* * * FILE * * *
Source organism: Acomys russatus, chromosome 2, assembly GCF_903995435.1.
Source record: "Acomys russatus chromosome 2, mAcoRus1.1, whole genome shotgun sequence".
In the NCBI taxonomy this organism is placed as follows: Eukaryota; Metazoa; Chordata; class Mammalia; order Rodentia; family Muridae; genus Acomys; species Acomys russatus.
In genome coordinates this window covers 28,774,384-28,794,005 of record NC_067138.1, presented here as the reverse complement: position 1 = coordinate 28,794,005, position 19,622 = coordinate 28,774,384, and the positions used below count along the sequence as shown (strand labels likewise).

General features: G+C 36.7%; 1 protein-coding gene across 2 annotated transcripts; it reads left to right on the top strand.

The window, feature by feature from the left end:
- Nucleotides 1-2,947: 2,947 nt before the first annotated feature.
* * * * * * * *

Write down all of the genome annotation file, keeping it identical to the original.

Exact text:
Source organism: Acomys russatus, chromosome 2, assembly GCF_903995435.1.
Source record: "Acomys russatus chromosome 2, mAcoRus1.1, whole genome shotgun sequence".
In the NCBI taxonomy this organism is placed as follows: Eukaryota; Metazoa; Chordata; class Mammalia; order Rodentia; family Muridae; genus Acomys; species Acomys russatus.
In genome coordinates this window covers 28,774,384-28,794,005 of record NC_067138.1, presented here as the reverse complement: position 1 = coordinate 28,794,005, position 19,622 = coordinate 28,774,384, and the positions used below count along the sequence as shown (strand labels likewise).

General features: G+C 36.7%; 1 protein-coding gene across 2 annotated transcripts; it reads left to right on the top strand.

The window, feature by feature from the left end:
- Nucleotides 1-2,947: 2,947 nt before the first annotated feature.